The most important thing to remember about going gluten free is that it’s not about deprivation – it’s about delicious new and healthier possibilities. Doing more cooking at home may seem overwhelming at first, but you’ll soon find it is a more economical, nutritious and safe way to live gluten free. Feeding your family home cooked meals is also a wonderful way to spend more time together. Remember that your kitchen is your safe haven and be sure to keep it well stocked with ingredients to favorite recipes so you are always able to bake up something yummy!


*Wild rice is not actually rice, but is prepared in the same fashion and is a wonderful alternative to rice in the same dishes.

What is a Gluten Free Diet?

Blog 1 Photo - gfJules bread mix white bread loaf Zojirushi (small)

The term “Gluten Free Diet” has been thrown around a lot lately, but what does it mean to be gluten free or to follow a gluten free diet?

First we must understand what gluten is, to understand what it means to avoid it. Gluten is a food protein found in the grains wheat, barley (malt) and rye. In the western diet, these grains are pervasive, so it can be difficult to avoid them, particularly when eating out or buying processed foods.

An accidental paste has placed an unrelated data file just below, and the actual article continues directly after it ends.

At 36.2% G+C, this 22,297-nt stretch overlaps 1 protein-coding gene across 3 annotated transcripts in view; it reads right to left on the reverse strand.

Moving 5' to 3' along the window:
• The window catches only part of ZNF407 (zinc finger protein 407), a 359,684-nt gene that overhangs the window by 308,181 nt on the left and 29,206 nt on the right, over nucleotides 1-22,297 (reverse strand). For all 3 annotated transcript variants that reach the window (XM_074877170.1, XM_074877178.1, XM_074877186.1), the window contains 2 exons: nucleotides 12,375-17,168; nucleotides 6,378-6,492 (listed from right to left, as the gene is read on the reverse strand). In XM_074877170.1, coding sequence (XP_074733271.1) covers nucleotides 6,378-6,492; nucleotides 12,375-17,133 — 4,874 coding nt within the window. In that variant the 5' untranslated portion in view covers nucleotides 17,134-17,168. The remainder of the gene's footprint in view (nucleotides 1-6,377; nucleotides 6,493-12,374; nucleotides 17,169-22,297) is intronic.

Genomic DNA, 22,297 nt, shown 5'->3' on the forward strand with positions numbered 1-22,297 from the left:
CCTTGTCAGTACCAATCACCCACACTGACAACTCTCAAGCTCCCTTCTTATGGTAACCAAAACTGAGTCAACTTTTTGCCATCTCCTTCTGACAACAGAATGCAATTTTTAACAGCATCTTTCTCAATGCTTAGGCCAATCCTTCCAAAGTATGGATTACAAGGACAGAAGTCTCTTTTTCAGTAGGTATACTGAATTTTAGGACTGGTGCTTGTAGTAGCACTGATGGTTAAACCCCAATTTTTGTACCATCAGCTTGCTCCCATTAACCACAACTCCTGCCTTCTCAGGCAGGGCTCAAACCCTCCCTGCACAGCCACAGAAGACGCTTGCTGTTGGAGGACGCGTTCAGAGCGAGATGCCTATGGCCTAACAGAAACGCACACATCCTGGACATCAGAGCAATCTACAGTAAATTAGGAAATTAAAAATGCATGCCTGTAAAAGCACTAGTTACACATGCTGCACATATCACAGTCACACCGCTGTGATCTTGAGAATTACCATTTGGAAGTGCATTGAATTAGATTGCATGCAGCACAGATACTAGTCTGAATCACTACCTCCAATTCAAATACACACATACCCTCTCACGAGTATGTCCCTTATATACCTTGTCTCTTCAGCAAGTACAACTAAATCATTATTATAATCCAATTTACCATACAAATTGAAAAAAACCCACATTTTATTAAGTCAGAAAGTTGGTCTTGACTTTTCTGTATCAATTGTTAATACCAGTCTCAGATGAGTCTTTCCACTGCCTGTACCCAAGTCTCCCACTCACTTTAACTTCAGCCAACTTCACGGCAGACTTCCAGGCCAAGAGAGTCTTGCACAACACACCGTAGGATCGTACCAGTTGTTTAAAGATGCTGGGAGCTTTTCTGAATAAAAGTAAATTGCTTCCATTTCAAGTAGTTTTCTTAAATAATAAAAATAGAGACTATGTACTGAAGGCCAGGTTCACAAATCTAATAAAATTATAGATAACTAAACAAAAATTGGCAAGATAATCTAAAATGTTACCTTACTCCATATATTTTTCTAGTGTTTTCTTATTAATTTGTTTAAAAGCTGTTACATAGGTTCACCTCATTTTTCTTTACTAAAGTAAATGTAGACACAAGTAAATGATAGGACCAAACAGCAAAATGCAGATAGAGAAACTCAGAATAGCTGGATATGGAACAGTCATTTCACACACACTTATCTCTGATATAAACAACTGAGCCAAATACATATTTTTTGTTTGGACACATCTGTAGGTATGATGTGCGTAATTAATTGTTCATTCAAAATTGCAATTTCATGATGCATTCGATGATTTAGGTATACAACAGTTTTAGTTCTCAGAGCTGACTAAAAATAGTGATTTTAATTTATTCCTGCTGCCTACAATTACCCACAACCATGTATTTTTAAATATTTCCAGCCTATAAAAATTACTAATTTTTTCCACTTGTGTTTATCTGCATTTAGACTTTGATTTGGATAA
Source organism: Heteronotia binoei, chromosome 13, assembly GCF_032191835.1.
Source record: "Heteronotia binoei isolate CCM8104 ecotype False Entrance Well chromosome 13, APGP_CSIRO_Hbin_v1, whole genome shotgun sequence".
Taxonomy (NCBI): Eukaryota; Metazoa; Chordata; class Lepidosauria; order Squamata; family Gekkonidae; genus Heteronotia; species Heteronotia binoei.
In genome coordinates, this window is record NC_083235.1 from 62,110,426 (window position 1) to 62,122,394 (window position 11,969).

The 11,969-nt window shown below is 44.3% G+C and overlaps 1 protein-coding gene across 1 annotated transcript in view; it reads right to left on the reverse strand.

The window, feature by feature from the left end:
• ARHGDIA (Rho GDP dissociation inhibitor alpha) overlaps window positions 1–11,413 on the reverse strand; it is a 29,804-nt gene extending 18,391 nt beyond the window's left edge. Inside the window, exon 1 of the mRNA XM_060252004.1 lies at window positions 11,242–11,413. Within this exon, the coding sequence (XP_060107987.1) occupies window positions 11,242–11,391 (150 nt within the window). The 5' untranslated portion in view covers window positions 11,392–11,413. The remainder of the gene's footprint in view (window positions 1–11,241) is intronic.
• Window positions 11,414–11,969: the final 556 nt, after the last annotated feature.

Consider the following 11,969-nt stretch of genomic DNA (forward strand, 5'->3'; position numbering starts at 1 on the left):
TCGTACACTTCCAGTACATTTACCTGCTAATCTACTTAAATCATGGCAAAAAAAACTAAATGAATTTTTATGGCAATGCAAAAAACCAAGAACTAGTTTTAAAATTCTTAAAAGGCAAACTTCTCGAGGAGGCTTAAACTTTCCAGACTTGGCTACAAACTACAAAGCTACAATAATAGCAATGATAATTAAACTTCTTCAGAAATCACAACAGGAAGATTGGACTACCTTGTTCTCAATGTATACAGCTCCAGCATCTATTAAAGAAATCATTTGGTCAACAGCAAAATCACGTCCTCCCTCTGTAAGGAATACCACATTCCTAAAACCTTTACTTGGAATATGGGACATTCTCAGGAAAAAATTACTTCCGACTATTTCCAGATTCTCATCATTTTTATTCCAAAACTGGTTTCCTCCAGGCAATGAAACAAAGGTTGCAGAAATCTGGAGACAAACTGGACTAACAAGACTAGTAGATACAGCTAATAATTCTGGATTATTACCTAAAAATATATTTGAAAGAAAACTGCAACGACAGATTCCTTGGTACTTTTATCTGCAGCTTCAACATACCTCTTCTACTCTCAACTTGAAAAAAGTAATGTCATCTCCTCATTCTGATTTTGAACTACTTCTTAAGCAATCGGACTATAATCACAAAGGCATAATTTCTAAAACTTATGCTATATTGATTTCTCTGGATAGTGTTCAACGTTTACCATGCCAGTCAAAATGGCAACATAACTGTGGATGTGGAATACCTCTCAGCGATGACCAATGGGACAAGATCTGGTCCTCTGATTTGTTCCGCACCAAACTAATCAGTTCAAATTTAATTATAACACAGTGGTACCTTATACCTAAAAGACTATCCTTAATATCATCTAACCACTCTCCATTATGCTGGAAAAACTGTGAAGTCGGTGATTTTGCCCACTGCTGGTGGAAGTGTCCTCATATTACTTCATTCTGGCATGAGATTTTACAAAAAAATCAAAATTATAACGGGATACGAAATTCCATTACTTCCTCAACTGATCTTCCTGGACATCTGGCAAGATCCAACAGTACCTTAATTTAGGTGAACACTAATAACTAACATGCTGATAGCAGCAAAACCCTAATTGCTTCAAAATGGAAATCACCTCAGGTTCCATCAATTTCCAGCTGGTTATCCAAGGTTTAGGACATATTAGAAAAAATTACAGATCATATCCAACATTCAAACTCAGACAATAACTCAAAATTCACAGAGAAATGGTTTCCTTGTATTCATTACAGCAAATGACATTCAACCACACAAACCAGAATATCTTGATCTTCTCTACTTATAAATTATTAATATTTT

Gluten is not something you would see with the naked eye – it’s a tiny food protein, but to those who are sensitive to it, a tiny amount is enough to cause a cascade of health problems. Gluten can lurk in crumbs, sauces, dressings, seasonings, and of course breads, pastas, pizza and grain-based alcohols like beer. That means that anything in your kitchen or in a restaurant kitchen that has touched these things (think toasters, pans, colanders, lunch boxes, utensils, counters, dish scrubbers, tea towels, etc.) may still have gluten on it or in it. When this gluten residue touches gluten free food, gluten contamination (or gluten cross-contact) occurs and it can make certain people very sick.